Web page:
Nine Inch Nails ushers in 'Year Zero'

By Wayne Utterback for The Daily Egyptian on April 18, 2007

Over the last 18 years, Nine Inch Nails front man has seemingly been focused on battling his own demons, but on NIN's latest album "Year Zero" he's looking to battle the world.

Lyrically and musically, Nine Inch Nails has veered off the well worn path of albums that came before.

Like the stories of 1984 and the Matrix, "Year Zero" depicts a world set in 2022 where surveillance, religion and patriotism have become law. Through each song, he assumes different sides of the conflict. The result is better lyrical content than what has become the Nine Inch Nails norm. It's intriguing and refreshing to hear Trent Reznor embracing the stage he has long been on to say something on the state of the world.

The music is excellent on "Year Zero." It's set on a digital soundscape that perfectly fits the lyrics of the album. It's dark, dense and loaded with samples and sounds that muddle together in the best of ways.

The single "Survivalism" is a warped buzzing that explodes into a growling chorus "I got my propaganda, I got revisionism/ I got my violence in high def ultra-realism/All part of this great nation/ I got my fist, I got my plan, I got survivalism." It's a shout along chorus and everything in the song is frenetic and high energy.

"The Good Soldier" is a brooding, yet groove filled, song about a soldier trying to justify his own actions and his reasons for doing what he must. The bass has a similar feel to that of "Only" from "With Teeth," its immensely catchy.

The doom and gloom of "Meet Your Master" and the densely layered instrumentation helps the song be one of the strongest on the record. Reznor feels at home amid a mixture of heavy distortion, samples of shattered electronica and pulse-pounding drums.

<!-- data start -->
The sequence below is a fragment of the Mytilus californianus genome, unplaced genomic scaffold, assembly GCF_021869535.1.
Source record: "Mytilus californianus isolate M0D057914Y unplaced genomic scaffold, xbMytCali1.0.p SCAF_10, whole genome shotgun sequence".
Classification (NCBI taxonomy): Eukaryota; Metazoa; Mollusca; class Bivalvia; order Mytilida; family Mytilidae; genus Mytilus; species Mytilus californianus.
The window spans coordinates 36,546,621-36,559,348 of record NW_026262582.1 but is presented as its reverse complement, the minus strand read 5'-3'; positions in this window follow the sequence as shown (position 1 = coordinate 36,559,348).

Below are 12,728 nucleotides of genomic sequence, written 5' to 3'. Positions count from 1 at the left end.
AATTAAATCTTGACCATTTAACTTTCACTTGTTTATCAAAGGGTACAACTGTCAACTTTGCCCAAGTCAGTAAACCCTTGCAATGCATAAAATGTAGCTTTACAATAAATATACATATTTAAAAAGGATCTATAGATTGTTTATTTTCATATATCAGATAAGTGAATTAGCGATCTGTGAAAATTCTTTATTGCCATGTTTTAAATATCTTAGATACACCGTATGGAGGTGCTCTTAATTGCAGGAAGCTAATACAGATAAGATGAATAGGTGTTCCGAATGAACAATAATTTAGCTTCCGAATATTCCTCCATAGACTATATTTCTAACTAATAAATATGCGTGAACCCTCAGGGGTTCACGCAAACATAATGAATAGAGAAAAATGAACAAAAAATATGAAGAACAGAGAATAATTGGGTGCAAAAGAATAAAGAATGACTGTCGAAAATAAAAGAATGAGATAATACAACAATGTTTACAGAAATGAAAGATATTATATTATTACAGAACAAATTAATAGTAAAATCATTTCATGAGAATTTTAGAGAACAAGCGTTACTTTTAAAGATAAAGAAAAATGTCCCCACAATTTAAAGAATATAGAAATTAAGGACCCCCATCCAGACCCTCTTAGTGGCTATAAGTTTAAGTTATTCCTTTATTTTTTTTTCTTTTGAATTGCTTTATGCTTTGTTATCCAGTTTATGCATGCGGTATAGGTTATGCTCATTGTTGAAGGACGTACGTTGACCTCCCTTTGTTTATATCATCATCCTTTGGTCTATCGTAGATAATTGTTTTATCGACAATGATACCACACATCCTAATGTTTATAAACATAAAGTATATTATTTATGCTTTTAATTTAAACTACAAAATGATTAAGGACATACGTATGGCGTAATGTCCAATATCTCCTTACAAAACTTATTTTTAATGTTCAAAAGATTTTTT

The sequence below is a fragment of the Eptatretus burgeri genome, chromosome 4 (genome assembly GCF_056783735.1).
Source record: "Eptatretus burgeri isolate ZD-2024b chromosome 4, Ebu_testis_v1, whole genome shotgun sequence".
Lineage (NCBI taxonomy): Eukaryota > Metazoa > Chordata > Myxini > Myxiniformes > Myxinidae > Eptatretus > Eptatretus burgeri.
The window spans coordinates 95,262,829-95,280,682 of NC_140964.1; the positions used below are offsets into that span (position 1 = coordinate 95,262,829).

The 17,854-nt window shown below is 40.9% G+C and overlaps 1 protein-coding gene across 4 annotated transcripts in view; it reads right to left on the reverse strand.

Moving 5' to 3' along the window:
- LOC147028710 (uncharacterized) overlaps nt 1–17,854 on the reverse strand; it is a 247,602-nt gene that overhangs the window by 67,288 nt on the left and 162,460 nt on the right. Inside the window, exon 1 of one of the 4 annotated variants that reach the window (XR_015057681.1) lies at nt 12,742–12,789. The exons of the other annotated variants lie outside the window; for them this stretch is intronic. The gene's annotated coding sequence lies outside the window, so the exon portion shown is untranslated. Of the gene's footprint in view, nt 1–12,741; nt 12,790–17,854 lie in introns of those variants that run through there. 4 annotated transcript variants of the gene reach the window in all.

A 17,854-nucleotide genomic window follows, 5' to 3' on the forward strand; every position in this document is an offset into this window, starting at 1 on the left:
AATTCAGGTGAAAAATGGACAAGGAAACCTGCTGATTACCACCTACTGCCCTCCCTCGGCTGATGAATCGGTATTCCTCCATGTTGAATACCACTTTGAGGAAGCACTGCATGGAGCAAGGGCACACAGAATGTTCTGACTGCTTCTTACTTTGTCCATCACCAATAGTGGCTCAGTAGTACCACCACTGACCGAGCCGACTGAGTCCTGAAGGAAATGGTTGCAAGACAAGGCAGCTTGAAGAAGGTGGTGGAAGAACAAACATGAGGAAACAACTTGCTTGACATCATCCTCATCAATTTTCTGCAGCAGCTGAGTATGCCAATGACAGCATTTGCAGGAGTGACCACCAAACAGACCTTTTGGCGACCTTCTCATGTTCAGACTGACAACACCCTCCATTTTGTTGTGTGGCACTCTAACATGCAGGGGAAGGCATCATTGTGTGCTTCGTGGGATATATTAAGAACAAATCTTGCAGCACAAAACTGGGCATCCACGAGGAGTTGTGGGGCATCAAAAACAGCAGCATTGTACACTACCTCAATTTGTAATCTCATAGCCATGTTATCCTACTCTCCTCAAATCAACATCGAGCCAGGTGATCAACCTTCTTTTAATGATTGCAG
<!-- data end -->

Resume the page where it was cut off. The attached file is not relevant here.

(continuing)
Speaking of those drums and to go off on an amusing side note, the intro beats from "Capital G" sound like they could be from Tears for Fears' "Everybody Wants to Rule the World." Perhaps this a dark hint at an overly-controlling government? You be the judge. Also, "The Beginning of the End" starts off like "My Sharona" by the Knack, though it's hard to see a link there. Both songs are still a great listen.

"Year Zero" is still quite a minimalistic record. Take "God Given," where a sparse drum beat and some sounds here and there back Reznor's vocals about the "chosen ones" who will live long after the world has ended. Then there is the quiet spoken word of "Zero-Sum" interspersed with a hooky chorus where Reznor sings "Shame on us, doomed from the start/May God have mercy on our dirty little hearts/ shame on us for all we have done/And all we ever were, just zeroes and ones."

For the fans of Nine Inch Nails who adored "Hurt" and "Closer," this is not the Nine Inch Nails they once knew. Instead, it's a newly-envisioned mass of loud, angry songs that may not change the world, but speak without fear of judgment.

Look out world, "Year Zero" is upon us.

Transcribed by Lt. Randazzo

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